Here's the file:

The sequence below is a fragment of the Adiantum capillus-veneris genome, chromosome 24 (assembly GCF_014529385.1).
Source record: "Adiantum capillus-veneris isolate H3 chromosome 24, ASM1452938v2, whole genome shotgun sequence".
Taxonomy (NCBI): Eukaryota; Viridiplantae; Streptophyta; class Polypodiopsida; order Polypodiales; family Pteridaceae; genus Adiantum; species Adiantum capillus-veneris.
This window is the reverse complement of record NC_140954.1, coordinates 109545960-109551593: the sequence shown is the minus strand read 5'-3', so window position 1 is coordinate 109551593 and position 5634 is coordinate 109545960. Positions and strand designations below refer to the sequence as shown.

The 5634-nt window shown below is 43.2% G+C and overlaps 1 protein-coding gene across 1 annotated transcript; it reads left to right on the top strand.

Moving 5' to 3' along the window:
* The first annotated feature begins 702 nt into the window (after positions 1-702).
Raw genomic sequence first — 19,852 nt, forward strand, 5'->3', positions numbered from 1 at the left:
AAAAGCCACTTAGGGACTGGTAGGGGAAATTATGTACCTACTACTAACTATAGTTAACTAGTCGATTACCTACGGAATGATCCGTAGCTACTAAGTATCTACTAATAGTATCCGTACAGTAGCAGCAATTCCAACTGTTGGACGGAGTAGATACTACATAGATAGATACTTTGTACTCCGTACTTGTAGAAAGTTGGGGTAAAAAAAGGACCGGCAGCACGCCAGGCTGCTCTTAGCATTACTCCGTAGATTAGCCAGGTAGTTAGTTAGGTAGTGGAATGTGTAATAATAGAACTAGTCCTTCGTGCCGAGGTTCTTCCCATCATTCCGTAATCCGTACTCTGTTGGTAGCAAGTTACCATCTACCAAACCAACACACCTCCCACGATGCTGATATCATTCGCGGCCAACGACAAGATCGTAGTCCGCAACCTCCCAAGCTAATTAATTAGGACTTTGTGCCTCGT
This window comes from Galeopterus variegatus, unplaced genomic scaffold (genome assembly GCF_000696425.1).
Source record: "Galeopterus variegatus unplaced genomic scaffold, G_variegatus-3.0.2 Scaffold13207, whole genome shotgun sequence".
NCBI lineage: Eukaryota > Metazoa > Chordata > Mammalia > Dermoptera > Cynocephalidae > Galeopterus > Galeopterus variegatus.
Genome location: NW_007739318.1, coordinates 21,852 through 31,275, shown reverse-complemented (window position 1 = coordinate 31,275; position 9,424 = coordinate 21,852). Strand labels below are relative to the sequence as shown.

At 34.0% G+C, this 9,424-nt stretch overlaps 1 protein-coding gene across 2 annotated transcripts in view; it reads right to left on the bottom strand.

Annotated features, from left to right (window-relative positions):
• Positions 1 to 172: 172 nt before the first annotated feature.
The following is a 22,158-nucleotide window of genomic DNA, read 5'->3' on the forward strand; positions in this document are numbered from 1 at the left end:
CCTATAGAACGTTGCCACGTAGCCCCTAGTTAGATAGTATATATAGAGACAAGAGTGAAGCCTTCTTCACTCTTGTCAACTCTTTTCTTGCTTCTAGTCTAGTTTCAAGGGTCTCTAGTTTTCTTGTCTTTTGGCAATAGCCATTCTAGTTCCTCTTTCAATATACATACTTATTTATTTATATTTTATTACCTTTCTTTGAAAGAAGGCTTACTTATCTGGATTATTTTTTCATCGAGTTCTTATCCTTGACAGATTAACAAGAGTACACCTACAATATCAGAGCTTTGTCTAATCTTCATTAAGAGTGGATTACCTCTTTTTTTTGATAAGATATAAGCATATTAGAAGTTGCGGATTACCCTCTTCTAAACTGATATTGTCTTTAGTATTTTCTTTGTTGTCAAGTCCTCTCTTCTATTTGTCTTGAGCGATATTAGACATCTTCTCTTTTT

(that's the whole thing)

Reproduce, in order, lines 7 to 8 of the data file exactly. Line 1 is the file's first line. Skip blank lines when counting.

* The first annotated feature begins 702 nt into the window (after positions 1-702).
Raw genomic sequence first — 19,852 nt, forward strand, 5'->3', positions numbered from 1 at the left: